One of the things I enjoy most about Fables, is trying to work out who is who in the series, and what their connections are going to be to the others. So, when Red Riding Hood showed up, but was clearly NOT the real Red, I started to wonder who she might actually be. The way Willingham and crew are weaving all the stories together like this, means that honestly NO theory is too crazy! And if you know me, and my proclivities toward crazy theories, you'll know why this makes me so happy.


As it turned out, "Red" was actually Baba Yaga. No, not Keanu Reeves, but the magical crone of Slavic lore. Of course, this means that we're no longer dealing with just the Brothers Grimm/Charles Perrault branch of fairy tales, and we're bringing in folklore from all around the world, too. Which means that the list of potential identities of The Adversary just got a LOT longer. I'd love it if he turned out to be someone like Merlin. Who, as we all know, was actually kind of a douchebag. In the end, though, Baba Yaga met her fate at the hands of Frau Totenkinder (AKA the witch from Hansel and Gretel). Despite being conducted mostly off-panel, this was one of the more interesting battles of the volume, for me. During the pre-battle trash talk, the Frau mentions a few times that although she is in a couple of stories, her name has been kept out of all of them, and implies that she's something older —and clearly, stronger— than we could ever know. Then, when King Cole returns briefly to his penthouse, during their first, we see a split second reflection of the clash in his glasses... which seems to involve a freakin dragon, potentially a HYDRA.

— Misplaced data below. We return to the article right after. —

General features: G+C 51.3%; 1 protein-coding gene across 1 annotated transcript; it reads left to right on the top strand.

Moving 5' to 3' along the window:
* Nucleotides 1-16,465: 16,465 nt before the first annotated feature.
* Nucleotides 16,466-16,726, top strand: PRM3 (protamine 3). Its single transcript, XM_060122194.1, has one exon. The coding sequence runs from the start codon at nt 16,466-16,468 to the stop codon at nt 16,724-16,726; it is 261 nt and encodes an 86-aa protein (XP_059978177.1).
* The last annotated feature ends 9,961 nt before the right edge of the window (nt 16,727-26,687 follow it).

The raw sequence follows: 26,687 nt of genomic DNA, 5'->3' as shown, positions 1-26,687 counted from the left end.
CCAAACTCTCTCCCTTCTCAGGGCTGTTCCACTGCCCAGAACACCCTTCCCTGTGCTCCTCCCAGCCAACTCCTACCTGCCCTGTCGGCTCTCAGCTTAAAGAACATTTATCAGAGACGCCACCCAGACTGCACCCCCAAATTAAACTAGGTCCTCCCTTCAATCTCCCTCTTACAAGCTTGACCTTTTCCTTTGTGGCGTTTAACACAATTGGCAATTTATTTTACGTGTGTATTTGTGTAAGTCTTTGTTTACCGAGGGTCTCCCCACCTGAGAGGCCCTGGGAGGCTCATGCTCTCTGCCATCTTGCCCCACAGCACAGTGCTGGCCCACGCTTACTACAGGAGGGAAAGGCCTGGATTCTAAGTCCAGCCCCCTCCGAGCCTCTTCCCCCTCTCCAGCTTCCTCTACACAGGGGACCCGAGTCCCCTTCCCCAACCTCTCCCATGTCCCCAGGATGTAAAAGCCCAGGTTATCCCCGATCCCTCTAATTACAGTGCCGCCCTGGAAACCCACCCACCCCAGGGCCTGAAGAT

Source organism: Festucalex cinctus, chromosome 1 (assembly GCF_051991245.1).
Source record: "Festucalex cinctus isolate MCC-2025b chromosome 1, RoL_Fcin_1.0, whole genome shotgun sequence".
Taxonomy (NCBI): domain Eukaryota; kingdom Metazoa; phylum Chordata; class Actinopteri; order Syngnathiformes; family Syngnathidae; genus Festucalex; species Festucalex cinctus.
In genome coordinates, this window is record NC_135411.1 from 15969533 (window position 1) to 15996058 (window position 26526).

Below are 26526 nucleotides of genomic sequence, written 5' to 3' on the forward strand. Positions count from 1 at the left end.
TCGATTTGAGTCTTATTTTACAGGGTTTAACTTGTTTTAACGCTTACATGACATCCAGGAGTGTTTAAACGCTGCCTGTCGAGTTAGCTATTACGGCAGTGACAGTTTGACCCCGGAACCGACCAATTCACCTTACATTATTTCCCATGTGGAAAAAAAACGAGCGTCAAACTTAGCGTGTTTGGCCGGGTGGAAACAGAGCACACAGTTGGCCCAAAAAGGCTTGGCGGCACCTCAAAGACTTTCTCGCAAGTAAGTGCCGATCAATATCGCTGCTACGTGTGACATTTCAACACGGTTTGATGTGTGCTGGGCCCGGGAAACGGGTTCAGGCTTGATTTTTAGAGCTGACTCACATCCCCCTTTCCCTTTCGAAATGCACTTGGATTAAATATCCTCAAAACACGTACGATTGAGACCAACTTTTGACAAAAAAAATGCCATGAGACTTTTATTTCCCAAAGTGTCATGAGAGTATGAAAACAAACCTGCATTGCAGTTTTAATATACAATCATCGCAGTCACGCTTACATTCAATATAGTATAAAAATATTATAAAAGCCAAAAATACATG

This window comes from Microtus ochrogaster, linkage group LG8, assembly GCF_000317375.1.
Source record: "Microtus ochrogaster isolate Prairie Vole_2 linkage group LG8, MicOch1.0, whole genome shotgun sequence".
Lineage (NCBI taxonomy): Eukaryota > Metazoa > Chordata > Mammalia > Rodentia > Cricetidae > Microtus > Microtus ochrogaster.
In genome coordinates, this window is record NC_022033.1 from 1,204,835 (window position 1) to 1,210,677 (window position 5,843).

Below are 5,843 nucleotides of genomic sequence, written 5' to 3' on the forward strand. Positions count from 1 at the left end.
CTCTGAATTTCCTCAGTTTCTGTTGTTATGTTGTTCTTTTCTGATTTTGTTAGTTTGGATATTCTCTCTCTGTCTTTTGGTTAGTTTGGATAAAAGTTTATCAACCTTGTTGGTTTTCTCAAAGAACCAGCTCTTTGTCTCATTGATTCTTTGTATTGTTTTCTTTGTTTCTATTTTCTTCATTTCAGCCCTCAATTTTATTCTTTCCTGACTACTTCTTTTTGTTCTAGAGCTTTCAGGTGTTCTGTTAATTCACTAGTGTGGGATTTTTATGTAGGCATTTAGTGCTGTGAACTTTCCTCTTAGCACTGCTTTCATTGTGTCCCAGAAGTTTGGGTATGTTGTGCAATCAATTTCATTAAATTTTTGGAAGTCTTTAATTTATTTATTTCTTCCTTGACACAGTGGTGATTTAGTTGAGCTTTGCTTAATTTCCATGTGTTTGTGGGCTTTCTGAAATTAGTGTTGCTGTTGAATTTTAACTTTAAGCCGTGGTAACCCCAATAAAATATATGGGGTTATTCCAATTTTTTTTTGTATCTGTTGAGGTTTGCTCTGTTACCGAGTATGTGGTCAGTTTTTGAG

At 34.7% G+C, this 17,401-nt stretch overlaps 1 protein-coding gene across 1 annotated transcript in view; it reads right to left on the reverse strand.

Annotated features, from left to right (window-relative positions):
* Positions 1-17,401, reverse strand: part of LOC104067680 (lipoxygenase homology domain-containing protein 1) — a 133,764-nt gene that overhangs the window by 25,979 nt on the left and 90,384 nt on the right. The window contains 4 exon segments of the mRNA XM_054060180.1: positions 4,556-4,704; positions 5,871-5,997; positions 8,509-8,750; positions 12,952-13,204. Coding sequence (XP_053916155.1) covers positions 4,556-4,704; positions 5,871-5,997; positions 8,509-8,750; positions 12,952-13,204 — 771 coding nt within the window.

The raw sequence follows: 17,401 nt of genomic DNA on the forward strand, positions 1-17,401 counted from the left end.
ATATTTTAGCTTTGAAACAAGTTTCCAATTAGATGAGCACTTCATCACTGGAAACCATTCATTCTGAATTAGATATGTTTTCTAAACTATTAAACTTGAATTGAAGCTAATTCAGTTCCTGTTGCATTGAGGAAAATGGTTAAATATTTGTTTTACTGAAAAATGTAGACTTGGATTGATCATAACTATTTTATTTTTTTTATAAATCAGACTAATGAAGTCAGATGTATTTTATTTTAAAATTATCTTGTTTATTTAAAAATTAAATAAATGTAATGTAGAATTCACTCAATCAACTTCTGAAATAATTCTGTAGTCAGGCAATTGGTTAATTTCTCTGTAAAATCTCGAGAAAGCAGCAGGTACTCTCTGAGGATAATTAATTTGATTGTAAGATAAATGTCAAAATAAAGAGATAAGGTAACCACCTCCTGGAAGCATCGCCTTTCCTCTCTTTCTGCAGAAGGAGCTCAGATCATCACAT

In the post-game, the Frau mentions that she's never really been one to believe that whole mess about a Fable's power being connected to its popularity.


There is SO much to unpack there. Despite being maybe two pages of story, the implications are kind of crazy. The fact that this seemingly unassuming old lady is actually some kind of super-powerful mythical creature ticks every single box for me. And it connects rather nicely to another of my favourite aspects of this series: The idea that stories are somewhat self-correcting. If you're close enough to the tale, even if the details are a little fuzzy, the story will make it work, because that's what people want it to be.


SO, maybe this lady really is just a witch who tried to eat a couple of naughty children. Or maybe she's something else all together, and is just playing a role... for now.